Ok now that a decision was made it was onto the next dilemma, what do I take with me? What would my daughter want me to take since she is not here to make that decision? What if I forget something of important value? What if, what if, what if…. So I grabbed what seemed important: boxes of photos, documents, and well, I won’t lie, but I took a bag and filled it with shoes, my beautiful heels I have been collecting for years. In that moment, that seemed to matter. So strange when you actually sit and reflect on all of these moments.
The moments, hours, and days that past became almost more surreal than the one before. Everyday I felt like a zombie who had to make it to the TV first thing in the morning and hour after hour because I felt this continuous urgency to know and this fear of missing anything. Stuck to my cell phone and waiting for those alerts I felt like this horrific nightmare was never going to end.
While I could take the time to share about each day as it passed, I don’t think that is necessary, since so many of us lived it, and some so much worse than others. What I will say is how grateful I was and am to those wonderful people who so graciously opened their door to my dogs and me. Thank you, thank you, and thank you again. I will say though, that I missed so many of the nuances that I didn’t even necessarily think about from the way I make my coffee in the morning, the amount of quiet time I need to unwind and the times I like more stimulation, the walking route I take my dogs on, the friendly hellos in the morning, down to the smell of that particular candle. Finally that day to go home arrived and and what a day it was. However, as we all know, far too many are just coming home to ashes. Each time I think of how grateful I am to be home and back on that routine that at times felt a bit too predictable, I feel a deep sadness to those who lost everything. Please know that you are not alone and together we all move forward. And here at Mindfulpath Inc we are here to meet you where you are at and be there in whatever capacity you need. Especially as the days and weeks pass and so many are back to their routine, please know that for others who are still reliving the fear, pain, and nightmare of it all, we remain with you through this healing process.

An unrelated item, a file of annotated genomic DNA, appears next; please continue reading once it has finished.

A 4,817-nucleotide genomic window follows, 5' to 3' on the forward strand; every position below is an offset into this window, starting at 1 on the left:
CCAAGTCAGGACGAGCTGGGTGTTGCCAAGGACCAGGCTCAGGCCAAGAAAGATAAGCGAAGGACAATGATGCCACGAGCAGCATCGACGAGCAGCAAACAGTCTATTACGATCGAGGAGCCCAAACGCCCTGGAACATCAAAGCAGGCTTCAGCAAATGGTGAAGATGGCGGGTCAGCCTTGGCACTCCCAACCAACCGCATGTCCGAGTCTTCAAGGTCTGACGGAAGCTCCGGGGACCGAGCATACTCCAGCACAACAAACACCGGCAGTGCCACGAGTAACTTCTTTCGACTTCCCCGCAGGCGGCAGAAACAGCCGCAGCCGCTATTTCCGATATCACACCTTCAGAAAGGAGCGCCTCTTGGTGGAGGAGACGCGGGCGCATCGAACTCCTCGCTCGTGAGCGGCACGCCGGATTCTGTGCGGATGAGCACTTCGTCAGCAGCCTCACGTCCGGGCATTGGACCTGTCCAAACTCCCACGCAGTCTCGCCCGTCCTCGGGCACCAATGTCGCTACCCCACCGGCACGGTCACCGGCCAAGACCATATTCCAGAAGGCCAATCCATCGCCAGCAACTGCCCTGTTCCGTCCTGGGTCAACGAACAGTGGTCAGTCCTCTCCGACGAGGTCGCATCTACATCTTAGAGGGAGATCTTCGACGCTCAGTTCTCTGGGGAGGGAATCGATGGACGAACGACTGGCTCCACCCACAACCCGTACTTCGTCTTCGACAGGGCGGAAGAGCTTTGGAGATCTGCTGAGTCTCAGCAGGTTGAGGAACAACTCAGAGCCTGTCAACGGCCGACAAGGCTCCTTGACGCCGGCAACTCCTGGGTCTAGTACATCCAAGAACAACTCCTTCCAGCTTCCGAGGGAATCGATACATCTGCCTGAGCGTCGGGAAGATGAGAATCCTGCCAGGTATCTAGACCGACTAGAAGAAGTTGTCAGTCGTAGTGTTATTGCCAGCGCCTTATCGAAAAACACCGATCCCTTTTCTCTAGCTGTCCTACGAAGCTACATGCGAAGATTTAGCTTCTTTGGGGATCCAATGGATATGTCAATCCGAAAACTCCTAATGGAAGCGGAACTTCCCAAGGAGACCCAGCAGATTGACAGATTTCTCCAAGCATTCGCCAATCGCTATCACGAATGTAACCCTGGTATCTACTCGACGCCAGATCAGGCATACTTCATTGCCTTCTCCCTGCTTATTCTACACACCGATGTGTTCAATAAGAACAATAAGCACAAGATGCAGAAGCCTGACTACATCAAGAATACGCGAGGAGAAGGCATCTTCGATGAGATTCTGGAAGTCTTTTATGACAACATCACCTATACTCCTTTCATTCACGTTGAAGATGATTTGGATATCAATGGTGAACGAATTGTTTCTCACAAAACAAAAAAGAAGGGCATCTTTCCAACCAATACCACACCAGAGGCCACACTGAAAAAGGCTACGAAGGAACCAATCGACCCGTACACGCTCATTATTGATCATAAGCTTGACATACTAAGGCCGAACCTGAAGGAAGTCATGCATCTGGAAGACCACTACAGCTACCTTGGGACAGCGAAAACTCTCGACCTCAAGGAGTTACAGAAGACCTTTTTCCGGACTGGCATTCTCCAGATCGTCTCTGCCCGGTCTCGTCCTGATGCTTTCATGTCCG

All our gratitude and love to all,